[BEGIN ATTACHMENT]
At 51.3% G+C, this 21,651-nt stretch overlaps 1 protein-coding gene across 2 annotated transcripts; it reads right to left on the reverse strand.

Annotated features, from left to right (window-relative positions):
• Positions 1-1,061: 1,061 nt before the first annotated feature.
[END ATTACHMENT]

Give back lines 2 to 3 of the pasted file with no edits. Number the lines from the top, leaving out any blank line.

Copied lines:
Annotated features, from left to right (window-relative positions):
• Positions 1-1,061: 1,061 nt before the first annotated feature.